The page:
There has been quite a lot of delays on and off with my Malfa project.
Rain….rain…some rain then some more rain!
But it is taking shape.
I have been endeavouring to rebuild most of an engine [with the block in] with very little experience and almost solely the use of the knowledge of all the forums on this website.
So you will not find too many ‘how to’ guides on engine stuff as I am a novice. But I would like to share where I have got my info from and what I found useful and also what problems I found. I have found it quite daunting reading some of the material as I have had to familiarise myself with all the terms and googlize all the jargon so I will try to over explain the stuff that’s hard for the novice and simple to the experts [experts please correct me when I need it].
Work done so far:
Disassembly of, covers, throttle body, pipes, injectors, coil packs, sparkplugs.
I found water in 2 of the spark plug wells which could mean tuning problems to come. I hope the coil packs are ok but I will start with replacing the spark plugs. The previous owner didn’t have the bonnet on which could explain it?
I purchased the necessary 41mm socket for the main crank to tun the engine by hand, removed the inner wheel cover to access and ran a compression test on each of the cylinders. I purchased a compression tester from an auto shop that has a hose to go into the spark plug deep recesses that are on the V6.
The front 3 were fine but all 3 rear cyl failed.
So…off with the rear head!
I knew there would defiantly be no chance of getting the timing right after removing the sprockets [cogs] and cams with out the cam locks so I ordered them from totallyalfa.com. They where the cheapest ones I found.
V6 Camblocks - 2.5 & 3.0 24V Petrol Engines (1 825 040 000) :: TotallyAlfa
Don’t forget to get the TDC [top dead centre] gauge and the gauge holder to make life a lot easier as the sparkplug wells are very deep for a standard TDC from an auto parts shop. [this measures the position of the piston in relation to the cam positions to get correct timing if you didn’t know already]
I found these two rebuild threads particularly informative.
Alfa Romeo forum: V6 head rebuild guide (Euro 3)
I took a lot of photos to refer to when I reassembled. I bagged all the bolts and named them etc. Also i stuffed paper towel into pipes so not to loose nuts or washers in any working parts.
Sprocket removal: crow bar pry down the side…. easier then proper tools I was told.
And if you can get a ‘geared’ 19mm spanner for the bolts, this will make life a lot easier and be useful for cam belt changes in the future as there is very little room to move I there.
Coolant cup removal: on the left side of the engine the coolant system enters the two heads via a coolant cup that is cast to fit onto both heads simultaneously. I found this difficult to remove. But it is simple when you know. There are 2 bolts holding it on but the rubber O ring seals prevent it from easily being pulled off.
20130810_161628_zps04ed4978.jpg Photo by runtrecords | Photobucket
Gently pry it with crow bar or large flat head screw driver and it will slide off.
20130811_123022_zpse9283e66.jpg Photo by runtrecords | Photobucket
When I removed the head I found that the gasket had blown and all 3 pistons had slight crescent shaped scuffs on from the exhaust valves [the 2 smaller of the 4valves per cyl].
20130814_145747_zpsf0dcec51.jpg Photo by runtrecords | Photobucket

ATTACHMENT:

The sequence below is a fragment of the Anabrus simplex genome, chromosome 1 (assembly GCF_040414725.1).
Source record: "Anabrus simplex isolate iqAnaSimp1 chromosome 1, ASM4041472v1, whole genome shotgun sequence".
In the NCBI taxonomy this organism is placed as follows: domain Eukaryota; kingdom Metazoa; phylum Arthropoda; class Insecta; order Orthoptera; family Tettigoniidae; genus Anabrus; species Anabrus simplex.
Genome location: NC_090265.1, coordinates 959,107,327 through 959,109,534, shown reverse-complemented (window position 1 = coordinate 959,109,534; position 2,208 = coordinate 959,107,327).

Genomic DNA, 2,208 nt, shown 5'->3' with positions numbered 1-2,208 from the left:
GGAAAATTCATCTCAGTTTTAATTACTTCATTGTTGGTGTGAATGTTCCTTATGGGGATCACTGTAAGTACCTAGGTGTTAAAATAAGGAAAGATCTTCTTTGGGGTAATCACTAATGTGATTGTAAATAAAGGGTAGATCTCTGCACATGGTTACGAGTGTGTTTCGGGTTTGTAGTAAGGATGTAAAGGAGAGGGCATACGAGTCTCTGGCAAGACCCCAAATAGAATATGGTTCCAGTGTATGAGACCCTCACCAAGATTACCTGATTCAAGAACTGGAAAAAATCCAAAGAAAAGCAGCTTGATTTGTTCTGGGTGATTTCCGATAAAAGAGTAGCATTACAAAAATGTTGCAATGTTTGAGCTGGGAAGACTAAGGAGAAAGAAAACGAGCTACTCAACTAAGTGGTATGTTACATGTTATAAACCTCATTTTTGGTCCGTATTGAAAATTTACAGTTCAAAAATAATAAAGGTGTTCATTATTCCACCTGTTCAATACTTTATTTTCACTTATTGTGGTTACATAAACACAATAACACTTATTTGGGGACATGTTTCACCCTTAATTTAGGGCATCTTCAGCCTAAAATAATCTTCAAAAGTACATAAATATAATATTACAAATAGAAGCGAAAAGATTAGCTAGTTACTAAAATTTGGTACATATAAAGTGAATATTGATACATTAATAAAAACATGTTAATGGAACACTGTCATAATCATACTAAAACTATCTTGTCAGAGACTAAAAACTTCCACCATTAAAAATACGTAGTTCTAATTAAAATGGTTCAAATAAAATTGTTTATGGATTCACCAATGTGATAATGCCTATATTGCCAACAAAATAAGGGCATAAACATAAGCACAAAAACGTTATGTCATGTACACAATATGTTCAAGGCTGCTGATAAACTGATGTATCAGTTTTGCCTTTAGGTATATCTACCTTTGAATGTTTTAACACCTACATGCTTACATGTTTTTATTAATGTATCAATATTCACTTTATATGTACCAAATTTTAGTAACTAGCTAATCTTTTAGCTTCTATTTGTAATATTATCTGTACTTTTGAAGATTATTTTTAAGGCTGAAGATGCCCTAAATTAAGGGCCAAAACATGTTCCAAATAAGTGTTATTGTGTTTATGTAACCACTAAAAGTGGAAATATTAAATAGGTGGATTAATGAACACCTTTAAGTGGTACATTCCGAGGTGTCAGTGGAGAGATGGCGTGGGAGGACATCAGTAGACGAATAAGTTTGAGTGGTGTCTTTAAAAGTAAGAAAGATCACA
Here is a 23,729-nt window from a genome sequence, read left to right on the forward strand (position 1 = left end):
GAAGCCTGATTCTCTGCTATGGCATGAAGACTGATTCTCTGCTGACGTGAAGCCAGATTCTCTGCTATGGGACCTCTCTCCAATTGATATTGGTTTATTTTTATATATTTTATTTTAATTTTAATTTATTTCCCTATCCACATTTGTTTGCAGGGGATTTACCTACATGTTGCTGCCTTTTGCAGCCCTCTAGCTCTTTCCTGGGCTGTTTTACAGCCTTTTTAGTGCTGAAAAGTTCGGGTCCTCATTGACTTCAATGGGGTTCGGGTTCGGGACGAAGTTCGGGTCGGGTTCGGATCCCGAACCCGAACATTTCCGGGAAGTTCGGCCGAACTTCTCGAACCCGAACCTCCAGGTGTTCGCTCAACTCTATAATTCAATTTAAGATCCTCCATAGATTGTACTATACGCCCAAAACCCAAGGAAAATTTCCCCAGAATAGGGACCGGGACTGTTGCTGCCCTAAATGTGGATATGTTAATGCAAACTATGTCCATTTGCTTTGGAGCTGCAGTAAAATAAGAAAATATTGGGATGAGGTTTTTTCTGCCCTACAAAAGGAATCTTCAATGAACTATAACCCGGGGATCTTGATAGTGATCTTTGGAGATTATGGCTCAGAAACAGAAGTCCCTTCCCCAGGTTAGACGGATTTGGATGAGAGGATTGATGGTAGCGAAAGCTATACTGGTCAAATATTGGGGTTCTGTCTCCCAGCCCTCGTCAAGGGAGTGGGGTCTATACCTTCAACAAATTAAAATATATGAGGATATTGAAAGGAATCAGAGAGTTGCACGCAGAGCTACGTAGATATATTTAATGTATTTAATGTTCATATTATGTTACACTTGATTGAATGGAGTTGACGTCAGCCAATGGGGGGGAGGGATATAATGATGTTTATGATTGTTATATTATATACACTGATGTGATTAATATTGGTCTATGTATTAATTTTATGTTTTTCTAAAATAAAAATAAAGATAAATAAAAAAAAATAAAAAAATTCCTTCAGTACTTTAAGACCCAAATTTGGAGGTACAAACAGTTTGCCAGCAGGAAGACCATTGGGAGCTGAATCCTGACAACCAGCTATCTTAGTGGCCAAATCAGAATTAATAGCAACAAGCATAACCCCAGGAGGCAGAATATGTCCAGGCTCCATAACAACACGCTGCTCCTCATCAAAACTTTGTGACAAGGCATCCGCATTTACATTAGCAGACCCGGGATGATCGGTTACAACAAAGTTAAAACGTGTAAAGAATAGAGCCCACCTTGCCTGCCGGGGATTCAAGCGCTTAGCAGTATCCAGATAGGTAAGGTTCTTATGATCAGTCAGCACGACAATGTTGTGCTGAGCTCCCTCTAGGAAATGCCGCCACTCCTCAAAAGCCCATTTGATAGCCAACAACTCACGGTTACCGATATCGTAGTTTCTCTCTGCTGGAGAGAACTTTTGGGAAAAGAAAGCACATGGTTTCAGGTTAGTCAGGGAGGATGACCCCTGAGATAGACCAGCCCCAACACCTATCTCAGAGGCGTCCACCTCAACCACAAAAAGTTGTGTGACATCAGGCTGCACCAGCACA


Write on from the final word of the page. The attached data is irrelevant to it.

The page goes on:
My damage seems to be only minor as the cam [timing] belt skipped a tooth rather than completely snapping which causes the pistons to collide with the valves much more aggressively even causing them to snap.
Now that the head is off I want to see which valves are damaged so I poured a brake fluid into the sides of the heads into the valve recesses to see which leak. I forgot to take photos of this but in the AO project thread link I gave above it has some.
I only had one exhaust valve bent to I ordered it but I needed a special tool again to remove the valve[s]. I went and bought a tool from my local auto shop for removing valves but it was useless to the v6 as it has recessed springs and valve clips. I returned it and ended up coming up with this using an F clamp from the hardware and a strong socket shaped piece of plumbing which I could hacksaw down the side to create access to the valve clips with tweezers. See photos:
I must admit I felt like a right pro when I was lapping for the first time the valve into the seat.
I cleaned up the top of the block and the head with steel wool and installed a new gasket. I purchased a torque wrench at this point to get the bolts just right.
I proceeded with the reassembly …….. and when it came time to time the engine I came across another hurdle. The cam locks I purchased were stamped and numbered on the top side. I thought this would mean some kind of reference. I am not sure if anyone else has had this problem but here is a link to a thread with a conversation I had with a local alfisti that was well helpful with setting up my locks.
ausalfa.com • View topic - Cam lock order [v6 gtv 24v]
It turns out that starting from the rear cam the order [according to the numbers on my locks] went 2-1-4-3. Confusing yes but sorted now.
I painted along the way all the covers and cast stuff and the engine is looking very pretty. http://i272.photobucket.com/albums/j...ps45a0a1c2.jpg
I have started her and she runs! But she is a bit lumpy and ticky. I think maybe one of the coil pack are stuffed or injectors need a clean but I am guessing a bit before I get my alfa diag cable which is on its way in the mail. Also I accidentally mixed up the caps for the valves [also known as tappets]when I bumped them in the shed so the tickyness may subside. Keep it posted.
I think for a novice the engine is easier to build than tune as one is following text and pictures the other is experience and intuition.